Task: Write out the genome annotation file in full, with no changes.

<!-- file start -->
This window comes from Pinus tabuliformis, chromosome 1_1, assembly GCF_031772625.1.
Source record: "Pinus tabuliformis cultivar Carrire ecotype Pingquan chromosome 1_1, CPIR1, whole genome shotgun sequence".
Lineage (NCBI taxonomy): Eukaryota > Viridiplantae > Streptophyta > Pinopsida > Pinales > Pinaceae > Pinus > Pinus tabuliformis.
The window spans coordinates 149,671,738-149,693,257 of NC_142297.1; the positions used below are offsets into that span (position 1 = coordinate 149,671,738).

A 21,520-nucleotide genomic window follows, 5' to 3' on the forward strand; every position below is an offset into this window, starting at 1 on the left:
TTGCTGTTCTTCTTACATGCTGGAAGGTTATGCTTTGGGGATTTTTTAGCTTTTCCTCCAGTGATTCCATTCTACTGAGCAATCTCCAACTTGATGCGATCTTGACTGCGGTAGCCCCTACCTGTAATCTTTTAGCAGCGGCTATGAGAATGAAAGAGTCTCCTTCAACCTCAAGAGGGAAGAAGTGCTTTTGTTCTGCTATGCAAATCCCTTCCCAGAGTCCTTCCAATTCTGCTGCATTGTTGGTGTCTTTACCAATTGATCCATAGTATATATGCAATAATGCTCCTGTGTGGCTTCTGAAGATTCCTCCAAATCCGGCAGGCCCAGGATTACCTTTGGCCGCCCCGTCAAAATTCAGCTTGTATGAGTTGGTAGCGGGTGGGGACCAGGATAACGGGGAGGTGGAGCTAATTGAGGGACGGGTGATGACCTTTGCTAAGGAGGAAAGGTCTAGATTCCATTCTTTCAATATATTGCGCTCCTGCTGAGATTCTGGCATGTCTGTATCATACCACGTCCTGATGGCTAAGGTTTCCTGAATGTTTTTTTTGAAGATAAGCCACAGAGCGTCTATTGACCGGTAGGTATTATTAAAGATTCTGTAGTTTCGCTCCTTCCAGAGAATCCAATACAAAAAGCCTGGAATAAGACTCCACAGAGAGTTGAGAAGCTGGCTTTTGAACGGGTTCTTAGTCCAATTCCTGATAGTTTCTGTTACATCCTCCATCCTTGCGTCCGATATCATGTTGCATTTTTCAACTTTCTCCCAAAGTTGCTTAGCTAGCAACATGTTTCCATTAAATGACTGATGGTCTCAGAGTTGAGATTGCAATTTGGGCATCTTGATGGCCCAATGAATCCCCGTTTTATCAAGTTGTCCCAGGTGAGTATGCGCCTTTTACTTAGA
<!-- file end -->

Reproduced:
This window comes from Pinus tabuliformis, chromosome 1_1, assembly GCF_031772625.1.
Source record: "Pinus tabuliformis cultivar Carrire ecotype Pingquan chromosome 1_1, CPIR1, whole genome shotgun sequence".
Lineage (NCBI taxonomy): Eukaryota > Viridiplantae > Streptophyta > Pinopsida > Pinales > Pinaceae > Pinus > Pinus tabuliformis.
The window spans coordinates 149,671,738-149,693,257 of NC_142297.1; the positions used below are offsets into that span (position 1 = coordinate 149,671,738).

A 21,520-nucleotide genomic window follows, 5' to 3' on the forward strand; every position below is an offset into this window, starting at 1 on the left:
TTGCTGTTCTTCTTACATGCTGGAAGGTTATGCTTTGGGGATTTTTTAGCTTTTCCTCCAGTGATTCCATTCTACTGAGCAATCTCCAACTTGATGCGATCTTGACTGCGGTAGCCCCTACCTGTAATCTTTTAGCAGCGGCTATGAGAATGAAAGAGTCTCCTTCAACCTCAAGAGGGAAGAAGTGCTTTTGTTCTGCTATGCAAATCCCTTCCCAGAGTCCTTCCAATTCTGCTGCATTGTTGGTGTCTTTACCAATTGATCCATAGTATATATGCAATAATGCTCCTGTGTGGCTTCTGAAGATTCCTCCAAATCCGGCAGGCCCAGGATTACCTTTGGCCGCCCCGTCAAAATTCAGCTTGTATGAGTTGGTAGCGGGTGGGGACCAGGATAACGGGGAGGTGGAGCTAATTGAGGGACGGGTGATGACCTTTGCTAAGGAGGAAAGGTCTAGATTCCATTCTTTCAATATATTGCGCTCCTGCTGAGATTCTGGCATGTCTGTATCATACCACGTCCTGATGGCTAAGGTTTCCTGAATGTTTTTTTTGAAGATAAGCCACAGAGCGTCTATTGACCGGTAGGTATTATTAAAGATTCTGTAGTTTCGCTCCTTCCAGAGAATCCAATACAAAAAGCCTGGAATAAGACTCCACAGAGAGTTGAGAAGCTGGCTTTTGAACGGGTTCTTAGTCCAATTCCTGATAGTTTCTGTTACATCCTCCATCCTTGCGTCCGATATCATGTTGCATTTTTCAACTTTCTCCCAAAGTTGCTTAGCTAGCAACATGTTTCCATTAAATGACTGATGGTCTCAGAGTTGAGATTGCAATTTGGGCATCTTGATGGCCCAATGAATCCCCGTTTTATCAAGTTGTCCCAGGTGAGTATGCGCCTTTTACTTAGA